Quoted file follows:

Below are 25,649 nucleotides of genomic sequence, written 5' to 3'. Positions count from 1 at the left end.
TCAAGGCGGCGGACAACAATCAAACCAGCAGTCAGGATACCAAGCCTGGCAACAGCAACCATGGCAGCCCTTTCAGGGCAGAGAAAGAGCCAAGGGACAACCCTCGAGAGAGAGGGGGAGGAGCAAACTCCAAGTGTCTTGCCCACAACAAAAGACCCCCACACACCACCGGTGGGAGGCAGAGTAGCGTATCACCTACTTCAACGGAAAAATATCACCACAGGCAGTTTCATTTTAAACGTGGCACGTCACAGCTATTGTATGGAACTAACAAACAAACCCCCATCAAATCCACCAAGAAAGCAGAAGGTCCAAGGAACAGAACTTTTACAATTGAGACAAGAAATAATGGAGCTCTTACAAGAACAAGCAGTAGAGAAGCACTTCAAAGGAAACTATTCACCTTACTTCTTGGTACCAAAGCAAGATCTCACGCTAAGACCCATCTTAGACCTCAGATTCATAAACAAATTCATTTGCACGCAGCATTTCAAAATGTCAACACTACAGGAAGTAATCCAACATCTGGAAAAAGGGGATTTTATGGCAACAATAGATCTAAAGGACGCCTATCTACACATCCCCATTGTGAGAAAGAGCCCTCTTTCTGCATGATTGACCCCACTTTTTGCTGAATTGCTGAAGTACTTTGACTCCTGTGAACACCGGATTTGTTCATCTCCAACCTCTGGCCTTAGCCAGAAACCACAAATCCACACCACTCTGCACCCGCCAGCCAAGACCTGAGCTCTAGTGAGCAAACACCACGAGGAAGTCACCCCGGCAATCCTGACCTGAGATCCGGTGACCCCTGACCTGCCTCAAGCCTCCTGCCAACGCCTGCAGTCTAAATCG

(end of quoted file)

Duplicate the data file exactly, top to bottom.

Below are 25,649 nucleotides of genomic sequence, written 5' to 3'. Positions count from 1 at the left end.
TCAAGGCGGCGGACAACAATCAAACCAGCAGTCAGGATACCAAGCCTGGCAACAGCAACCATGGCAGCCCTTTCAGGGCAGAGAAAGAGCCAAGGGACAACCCTCGAGAGAGAGGGGGAGGAGCAAACTCCAAGTGTCTTGCCCACAACAAAAGACCCCCACACACCACCGGTGGGAGGCAGAGTAGCGTATCACCTACTTCAACGGAAAAATATCACCACAGGCAGTTTCATTTTAAACGTGGCACGTCACAGCTATTGTATGGAACTAACAAACAAACCCCCATCAAATCCACCAAGAAAGCAGAAGGTCCAAGGAACAGAACTTTTACAATTGAGACAAGAAATAATGGAGCTCTTACAAGAACAAGCAGTAGAGAAGCACTTCAAAGGAAACTATTCACCTTACTTCTTGGTACCAAAGCAAGATCTCACGCTAAGACCCATCTTAGACCTCAGATTCATAAACAAATTCATTTGCACGCAGCATTTCAAAATGTCAACACTACAGGAAGTAATCCAACATCTGGAAAAAGGGGATTTTATGGCAACAATAGATCTAAAGGACGCCTATCTACACATCCCCATTGTGAGAAAGAGCCCTCTTTCTGCATGATTGACCCCACTTTTTGCTGAATTGCTGAAGTACTTTGACTCCTGTGAACACCGGATTTGTTCATCTCCAACCTCTGGCCTTAGCCAGAAACCACAAATCCACACCACTCTGCACCCGCCAGCCAAGACCTGAGCTCTAGTGAGCAAACACCACGAGGAAGTCACCCCGGCAATCCTGACCTGAGATCCGGTGACCCCTGACCTGCCTCAAGCCTCCTGCCAACGCCTGCAGTCTAAATCG